We’re calling out charter schools and charter advocates who espouse a commitment to equity for all marginalized students but who, in practice, appear comfortable failing students with disabilities. Some may feel this sentiment is too harsh, but we have been sitting in this status quo–consistently poor outcomes for students with disabilities–for far too long, and it is time to have a hard conversation.
Recently, the news cycle featured glowing reports of new research released by the Center for Research on Education Outcomes (CREDO) at Stanford University. Charter advocates across the country celebrated charter schools outperforming traditional public schools. Receiving far less attention was this disappointing finding:
On average, students with disabilities enrolled in charter schools lose 13 days of reading growth and 14 days of math compared to their peers with disabilities attending traditional public schools.
Charter advocates are not alone in marginalizing students with disabilities. Rarely a week goes by when there is not a major story regarding a school district failing students with disabilities. See, for example, recent reports about NYC punishing outspoken parents of students with disabilities and Chicago Public School restraining and secluding students. Ableism predominates both sectors: as a society, we are all comfortable accepting low expectations and outcomes for students with disabilities.
CREDO’s research details impressive growth and overall outcomes in the public charter school sector compared to traditional public schools, and this is significant for families searching for high-quality learning options. Specifically, demographic subgroups (e.g., students of color and English learners) demonstrated encouraging growth, outpacing their peers in traditional public schools in reading and math. This is especially true in the 1,000 "gap-busting" schools identified by CREDO. These findings prove that charter authorizers and funders are committed to adapting to the needs of students and continuously improving practices.
However, as the leader of an organization dedicated to promoting educational equity and opportunity for students with disabilities and a practitioner who has dedicated their career to improving students' academic outcomes, it is impossible for us to ignore the lagging performance of students with disabilities enrolled in charter schools. The vast majority of students with disabilities can learn on grade level and achieve the same outcomes as their non-disabled peers. CREDO’s findings are particularly disconcerting, given charters educate fewer students with disabilities overall and fewer with highly specialized needs. This is unacceptable and reflects ableist beliefs contributing to persistently low expectations.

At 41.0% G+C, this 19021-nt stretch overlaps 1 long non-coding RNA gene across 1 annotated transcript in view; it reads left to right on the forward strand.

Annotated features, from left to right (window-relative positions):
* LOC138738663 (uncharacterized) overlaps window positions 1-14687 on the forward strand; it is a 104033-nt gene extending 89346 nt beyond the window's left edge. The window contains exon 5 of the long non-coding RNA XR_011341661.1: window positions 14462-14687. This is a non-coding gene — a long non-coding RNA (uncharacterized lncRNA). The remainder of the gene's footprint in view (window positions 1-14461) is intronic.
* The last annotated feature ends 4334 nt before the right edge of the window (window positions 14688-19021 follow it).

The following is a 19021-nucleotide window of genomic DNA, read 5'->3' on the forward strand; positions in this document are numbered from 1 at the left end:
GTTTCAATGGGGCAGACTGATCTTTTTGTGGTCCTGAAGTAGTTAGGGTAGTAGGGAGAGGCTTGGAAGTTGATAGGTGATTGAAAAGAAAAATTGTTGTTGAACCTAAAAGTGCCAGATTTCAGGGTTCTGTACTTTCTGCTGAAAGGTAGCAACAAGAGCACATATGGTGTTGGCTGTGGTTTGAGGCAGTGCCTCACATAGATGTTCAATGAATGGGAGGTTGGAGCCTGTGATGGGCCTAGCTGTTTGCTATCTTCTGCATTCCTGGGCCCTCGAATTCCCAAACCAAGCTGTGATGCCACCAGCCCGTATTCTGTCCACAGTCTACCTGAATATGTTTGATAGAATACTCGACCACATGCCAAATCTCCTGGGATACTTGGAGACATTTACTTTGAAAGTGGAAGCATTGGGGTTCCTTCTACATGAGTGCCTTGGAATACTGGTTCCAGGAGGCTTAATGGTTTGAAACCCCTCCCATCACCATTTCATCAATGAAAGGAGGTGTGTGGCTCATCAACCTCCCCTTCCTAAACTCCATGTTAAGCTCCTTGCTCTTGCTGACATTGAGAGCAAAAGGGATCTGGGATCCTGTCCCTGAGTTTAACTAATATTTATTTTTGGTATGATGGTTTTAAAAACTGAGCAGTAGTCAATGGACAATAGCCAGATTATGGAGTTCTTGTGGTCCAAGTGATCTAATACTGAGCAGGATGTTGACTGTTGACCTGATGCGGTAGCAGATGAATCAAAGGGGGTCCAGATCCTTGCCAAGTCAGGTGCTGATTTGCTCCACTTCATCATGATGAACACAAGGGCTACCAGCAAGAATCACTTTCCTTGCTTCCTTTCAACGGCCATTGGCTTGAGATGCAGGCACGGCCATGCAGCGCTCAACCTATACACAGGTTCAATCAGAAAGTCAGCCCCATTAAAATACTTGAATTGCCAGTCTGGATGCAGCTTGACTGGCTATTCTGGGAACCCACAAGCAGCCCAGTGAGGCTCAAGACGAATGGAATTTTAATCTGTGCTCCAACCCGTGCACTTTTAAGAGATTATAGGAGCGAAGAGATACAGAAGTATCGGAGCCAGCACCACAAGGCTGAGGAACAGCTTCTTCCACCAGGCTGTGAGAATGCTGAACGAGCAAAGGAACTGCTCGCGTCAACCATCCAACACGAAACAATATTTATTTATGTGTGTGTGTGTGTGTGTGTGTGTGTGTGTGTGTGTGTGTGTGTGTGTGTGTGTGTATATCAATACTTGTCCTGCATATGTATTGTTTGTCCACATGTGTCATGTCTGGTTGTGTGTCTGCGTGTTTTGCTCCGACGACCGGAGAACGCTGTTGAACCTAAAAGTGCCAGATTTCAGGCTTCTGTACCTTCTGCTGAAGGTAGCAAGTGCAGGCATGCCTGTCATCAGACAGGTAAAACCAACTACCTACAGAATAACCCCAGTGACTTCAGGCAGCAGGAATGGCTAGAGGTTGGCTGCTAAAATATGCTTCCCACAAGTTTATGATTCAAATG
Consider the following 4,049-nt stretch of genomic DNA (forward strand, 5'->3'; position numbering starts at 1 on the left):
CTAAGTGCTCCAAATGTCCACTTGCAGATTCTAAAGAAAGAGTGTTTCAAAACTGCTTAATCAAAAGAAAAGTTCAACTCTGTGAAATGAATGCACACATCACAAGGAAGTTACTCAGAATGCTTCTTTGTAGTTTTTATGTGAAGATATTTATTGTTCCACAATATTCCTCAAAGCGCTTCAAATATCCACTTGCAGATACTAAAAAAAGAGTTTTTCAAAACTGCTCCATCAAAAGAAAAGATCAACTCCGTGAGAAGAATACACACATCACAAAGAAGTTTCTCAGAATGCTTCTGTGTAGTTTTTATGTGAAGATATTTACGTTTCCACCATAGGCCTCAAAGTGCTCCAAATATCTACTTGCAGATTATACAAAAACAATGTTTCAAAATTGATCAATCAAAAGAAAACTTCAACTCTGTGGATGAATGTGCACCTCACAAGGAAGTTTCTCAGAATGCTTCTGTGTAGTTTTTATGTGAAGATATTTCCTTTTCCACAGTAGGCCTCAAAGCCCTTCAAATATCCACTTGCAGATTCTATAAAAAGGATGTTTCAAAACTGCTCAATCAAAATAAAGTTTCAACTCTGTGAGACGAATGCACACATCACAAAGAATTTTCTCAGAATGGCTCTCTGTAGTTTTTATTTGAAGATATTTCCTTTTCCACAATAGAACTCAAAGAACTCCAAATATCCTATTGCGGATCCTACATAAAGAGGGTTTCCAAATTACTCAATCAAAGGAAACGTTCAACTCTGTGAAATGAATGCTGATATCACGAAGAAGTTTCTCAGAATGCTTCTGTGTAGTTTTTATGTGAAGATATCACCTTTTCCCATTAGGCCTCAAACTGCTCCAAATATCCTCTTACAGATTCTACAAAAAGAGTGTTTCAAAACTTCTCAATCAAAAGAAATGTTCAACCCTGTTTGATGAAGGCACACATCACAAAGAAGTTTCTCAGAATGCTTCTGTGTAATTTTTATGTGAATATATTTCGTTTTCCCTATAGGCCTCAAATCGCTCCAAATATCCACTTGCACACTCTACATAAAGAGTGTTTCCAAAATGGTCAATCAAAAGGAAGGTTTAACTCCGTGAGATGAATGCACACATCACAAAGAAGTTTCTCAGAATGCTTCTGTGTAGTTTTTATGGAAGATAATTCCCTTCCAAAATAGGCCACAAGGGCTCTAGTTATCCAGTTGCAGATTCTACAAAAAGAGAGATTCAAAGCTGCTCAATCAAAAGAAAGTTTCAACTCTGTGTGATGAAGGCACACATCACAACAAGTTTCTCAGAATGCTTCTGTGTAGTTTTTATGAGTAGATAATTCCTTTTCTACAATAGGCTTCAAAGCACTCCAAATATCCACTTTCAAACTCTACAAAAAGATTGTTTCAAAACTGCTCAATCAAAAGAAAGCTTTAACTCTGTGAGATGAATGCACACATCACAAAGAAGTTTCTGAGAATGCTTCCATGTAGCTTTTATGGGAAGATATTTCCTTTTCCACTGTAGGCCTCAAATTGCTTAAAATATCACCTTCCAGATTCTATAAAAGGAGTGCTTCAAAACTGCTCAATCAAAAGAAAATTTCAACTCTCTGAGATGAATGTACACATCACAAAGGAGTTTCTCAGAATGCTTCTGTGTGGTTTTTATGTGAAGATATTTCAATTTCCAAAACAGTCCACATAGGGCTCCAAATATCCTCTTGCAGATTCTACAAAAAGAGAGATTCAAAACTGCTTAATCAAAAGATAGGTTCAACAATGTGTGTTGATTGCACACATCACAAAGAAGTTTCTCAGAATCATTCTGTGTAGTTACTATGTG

To be viable for all families and overcome political resistance, the charter sector must acknowledge its shortcomings in providing equal access and quality instruction to students with disabilities and commit to improving both. Having devoted the last 25 years to supporting these goals, we acknowledge there are systemic challenges, but there are also solutions.
Charter schools can leverage their autonomy to creatively meet the needs of students by meaningfully engaging families, creating instructional environments that embrace universal design, ensuring teachers are trained to differentiate instruction, and providing effective specialized instruction and support.
Employing these tactics would reflect a relentless commitment to equity for all and an unwavering belief in success for all students. We celebrate the charter schools that are walking the walk today. This is far more a matter of will than skill.
We commend CREDO for conducting this impactful study and applaud charter school leaders and educators on their continued progress. However, as Macke Raymond from CREDO noted, charter schools must be “taken to task” for the collective failure of students with disabilities. We urge policymakers, authorizers, educators, and funders to use these findings to inform efforts toward expanding successful educational practices so that they are inclusive and accessible for all students.
Charter schools will never really earn the praise they are receiving and seeking until they also embrace and meet the challenge of providing quality education to students with disabilities. And, as a sector, charters can no longer continue to claim commitment to equity when far too many schools continually fail to educate a whole population of students adequately.